In the book Vertigine della Lista (S950.c.200.947 and S950.c.200.802 for the English version) published on the occasion of the exhibition he curated in 2009 at the Louvre in Paris, Umberto Eco (5 January 1932 – 19 February 2016) discusses the value and meaning of lists throughout history. The Italian author and philosopher argued in an interview with Der Spiegel that “through lists, through catalogues, through collections in museums and through encyclopaedias and dictionaries” human beings attempt to make infinity comprehensible. People describe the sky and try to list stars; poets and lovers endlessly search for words to describe their feelings, often making a list of things they love as a way of starting their pursuit. Continue reading
A month ago today, on April 13th, Günter Grass died aged 87. He was one of the dominant figures of German contemporary literature, who rose to international fame and earned a Nobel Prize in Literature in 1999. His writing mainly dealt with the German Nazi past and is considered to be part of the genre of “Vergangenheitsbewältigung” (coming to terms with the past). He was socially engaged throughout his life and a firm supporter of left-wing politics, something he had in common with the Uruguayan writer Eduardo Galeano, who coincidentally died on the same day as Grass. The University Library has an extensive collection of Grass’s literary works and our holdings can be easily browsed by searching the catalogue for Grass as author, or doing a subject heading search for books about him.
Grass originally wanted to be a painter and enjoyed and tried to incorporate painting into his life as much as possible. He reportedly said that it was something that he had always taken a keen interest in. He illustrated several of his works and usually also the covers of his books, but he also worked on his art as a painter and sculptor on works not connected to his literary output. He published some of his paintings later himself and several exhibitions were held. The UL also has a substantial collection of these works and catalogues that may not come directly to mind when thinking about Grass. Continue reading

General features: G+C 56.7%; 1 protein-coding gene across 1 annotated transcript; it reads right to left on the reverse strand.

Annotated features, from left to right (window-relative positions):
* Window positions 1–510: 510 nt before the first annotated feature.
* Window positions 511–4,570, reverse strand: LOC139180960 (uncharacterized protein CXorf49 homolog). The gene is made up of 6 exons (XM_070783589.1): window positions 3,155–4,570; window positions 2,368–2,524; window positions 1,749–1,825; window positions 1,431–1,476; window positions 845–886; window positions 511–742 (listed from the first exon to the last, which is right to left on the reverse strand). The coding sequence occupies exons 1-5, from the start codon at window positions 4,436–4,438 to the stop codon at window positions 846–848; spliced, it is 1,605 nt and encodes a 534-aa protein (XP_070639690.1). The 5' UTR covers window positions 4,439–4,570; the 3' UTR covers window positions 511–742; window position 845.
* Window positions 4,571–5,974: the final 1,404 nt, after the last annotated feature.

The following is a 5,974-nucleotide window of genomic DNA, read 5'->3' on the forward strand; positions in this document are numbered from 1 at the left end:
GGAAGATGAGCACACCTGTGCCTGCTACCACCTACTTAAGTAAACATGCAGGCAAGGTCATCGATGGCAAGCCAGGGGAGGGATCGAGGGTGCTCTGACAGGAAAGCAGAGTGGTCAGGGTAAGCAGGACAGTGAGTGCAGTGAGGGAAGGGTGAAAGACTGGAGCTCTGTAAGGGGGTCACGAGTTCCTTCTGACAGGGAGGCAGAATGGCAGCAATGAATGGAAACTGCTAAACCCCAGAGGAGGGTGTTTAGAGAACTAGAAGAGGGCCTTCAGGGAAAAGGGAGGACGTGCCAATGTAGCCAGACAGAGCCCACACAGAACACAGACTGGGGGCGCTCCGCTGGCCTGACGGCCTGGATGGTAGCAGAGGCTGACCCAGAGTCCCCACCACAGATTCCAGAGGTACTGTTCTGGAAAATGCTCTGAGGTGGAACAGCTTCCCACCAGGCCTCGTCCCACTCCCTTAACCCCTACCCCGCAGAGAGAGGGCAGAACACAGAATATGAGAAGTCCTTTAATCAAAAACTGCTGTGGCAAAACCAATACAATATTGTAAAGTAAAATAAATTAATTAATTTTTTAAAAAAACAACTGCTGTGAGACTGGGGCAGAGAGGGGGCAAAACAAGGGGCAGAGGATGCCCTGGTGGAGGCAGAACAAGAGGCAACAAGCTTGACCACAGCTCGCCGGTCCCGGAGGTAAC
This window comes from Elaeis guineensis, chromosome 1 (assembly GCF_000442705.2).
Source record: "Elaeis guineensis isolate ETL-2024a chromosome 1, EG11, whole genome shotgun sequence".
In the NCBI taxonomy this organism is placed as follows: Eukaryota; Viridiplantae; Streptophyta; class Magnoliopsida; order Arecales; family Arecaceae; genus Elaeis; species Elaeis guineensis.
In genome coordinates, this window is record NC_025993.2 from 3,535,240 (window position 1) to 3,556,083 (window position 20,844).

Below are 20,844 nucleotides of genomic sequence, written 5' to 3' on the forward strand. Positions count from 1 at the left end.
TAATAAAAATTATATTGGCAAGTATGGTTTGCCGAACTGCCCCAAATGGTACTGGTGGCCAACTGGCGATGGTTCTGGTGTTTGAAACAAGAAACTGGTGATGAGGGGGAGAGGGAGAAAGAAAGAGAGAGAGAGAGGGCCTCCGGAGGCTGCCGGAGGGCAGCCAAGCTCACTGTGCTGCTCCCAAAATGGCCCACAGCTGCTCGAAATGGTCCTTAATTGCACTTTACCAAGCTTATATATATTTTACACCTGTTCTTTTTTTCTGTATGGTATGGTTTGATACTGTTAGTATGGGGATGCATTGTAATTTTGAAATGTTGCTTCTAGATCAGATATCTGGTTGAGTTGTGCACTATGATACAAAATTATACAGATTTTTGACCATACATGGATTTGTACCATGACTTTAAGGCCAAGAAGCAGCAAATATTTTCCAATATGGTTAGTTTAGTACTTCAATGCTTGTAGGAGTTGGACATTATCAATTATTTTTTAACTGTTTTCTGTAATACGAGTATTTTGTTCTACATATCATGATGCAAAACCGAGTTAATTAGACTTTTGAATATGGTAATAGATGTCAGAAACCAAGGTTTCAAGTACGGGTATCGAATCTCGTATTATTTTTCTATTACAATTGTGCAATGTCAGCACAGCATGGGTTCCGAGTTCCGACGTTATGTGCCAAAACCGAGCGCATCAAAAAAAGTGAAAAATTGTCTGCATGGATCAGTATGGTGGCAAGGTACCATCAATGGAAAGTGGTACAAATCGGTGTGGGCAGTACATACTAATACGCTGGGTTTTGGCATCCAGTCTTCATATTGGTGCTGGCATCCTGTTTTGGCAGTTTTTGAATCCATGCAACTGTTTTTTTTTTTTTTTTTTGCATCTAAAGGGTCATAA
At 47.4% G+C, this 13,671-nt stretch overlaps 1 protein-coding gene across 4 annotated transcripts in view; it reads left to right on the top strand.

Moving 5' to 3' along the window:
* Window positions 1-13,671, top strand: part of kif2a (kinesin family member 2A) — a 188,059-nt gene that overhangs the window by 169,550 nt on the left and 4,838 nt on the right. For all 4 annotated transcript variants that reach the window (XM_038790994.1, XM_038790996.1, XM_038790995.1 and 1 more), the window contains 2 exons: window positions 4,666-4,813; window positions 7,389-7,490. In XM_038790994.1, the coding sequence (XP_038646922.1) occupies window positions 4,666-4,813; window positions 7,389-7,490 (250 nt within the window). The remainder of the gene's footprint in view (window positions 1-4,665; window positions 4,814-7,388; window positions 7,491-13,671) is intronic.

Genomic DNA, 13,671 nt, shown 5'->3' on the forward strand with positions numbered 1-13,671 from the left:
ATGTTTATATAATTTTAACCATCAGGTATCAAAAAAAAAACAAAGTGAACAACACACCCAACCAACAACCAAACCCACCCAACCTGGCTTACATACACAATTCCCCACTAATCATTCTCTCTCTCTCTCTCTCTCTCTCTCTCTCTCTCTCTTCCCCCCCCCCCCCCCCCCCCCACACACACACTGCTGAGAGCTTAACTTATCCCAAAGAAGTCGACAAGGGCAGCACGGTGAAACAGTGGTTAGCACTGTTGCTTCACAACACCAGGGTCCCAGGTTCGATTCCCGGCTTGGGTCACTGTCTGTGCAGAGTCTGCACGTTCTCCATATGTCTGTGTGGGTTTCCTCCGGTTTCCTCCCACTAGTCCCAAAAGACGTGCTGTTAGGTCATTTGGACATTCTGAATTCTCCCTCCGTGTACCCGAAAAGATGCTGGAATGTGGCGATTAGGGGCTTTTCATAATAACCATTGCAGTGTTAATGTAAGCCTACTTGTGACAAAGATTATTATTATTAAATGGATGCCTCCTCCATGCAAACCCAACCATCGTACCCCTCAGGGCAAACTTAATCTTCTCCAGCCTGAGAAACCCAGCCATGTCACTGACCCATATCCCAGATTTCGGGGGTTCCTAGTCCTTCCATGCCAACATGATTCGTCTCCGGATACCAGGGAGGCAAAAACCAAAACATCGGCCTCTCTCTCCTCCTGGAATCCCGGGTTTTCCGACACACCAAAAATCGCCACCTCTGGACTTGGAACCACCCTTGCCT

25 years ago, on 9 November 1989, following weeks of images on the world’s television screens of candle-lit demonstrations in Leipzig, overcrowded embassies and trains, the Berlin Wall opened and residents of East and West Germany flooded across the former border. Some of these images are recorded in 9. November 1989, der Tag der Deutschen (9000.d.4068). The period between October 1989 and reunification a year later was one of tremendous upheaval and rapid change. The turmoil was reflected in the publishing industry, as editions licensed between East and West (Lizenzausgaben) became a thing of the past, replaced initially by joint East/West publications, only for such joint enterprises rapidly to disappear. Old GDR publishing houses were merged or closed, and new publishing houses sprang up, many of them very short-lived.
It has been estimated that from November 1989 onwards a new book on contemporary events was being published every working day. Cambridge University Library did its very best to keep abreast of all these titles and collected extensively in the field. It could be a strange experience. In writing to ask a new publisher about titles and prices, sometimes the actual books were sent by return without charge. We were one of six British libraries who contributed to a union list of titles, along with the Bodleian, the university libraries of Nottingham, Portsmouth and Warwick, and the Institute of Germanic Studies of the University of London (now part of Senate House Library). This was published in 1993 under the title Two into one : Germany 1989-1992 : a bibliography of the ‘Wende’ (Cam.d.993.5, R560.G69). The introduction pays testimony to the range of Cambridge’s collecting activity: “Of those libraries contributing, only Cambridge University can be said to cover every aspect of the subject”.
Since the announcement on October 9th of the 2014 winner of the Nobel Prize in Literature, much has been written in the media both here and across the Atlantic attempting to answer the question “Who on earth is Patrick Modiano?”. He is a well-known author in his native France, having won both the Grand Prix du roman de l’Académie française in 1972 and the Prix Goncourt in 1978, but is much less renowned in the English-speaking world, perhaps because only a few of his works have been translated into English. Continue reading
Gabriel García Márquez passed away on April 17th 2014 at the age of 87. He was unquestionably Colombia’s greatest writer – his country’s president even described him after his death as “the greatest Colombian who ever lived” – and one of the most important of all Spanish language (and indeed world) authors. His influence and importance on the Latin American and world stage cannot be overstated, nor the full scope of his work easily summarised. Continue reading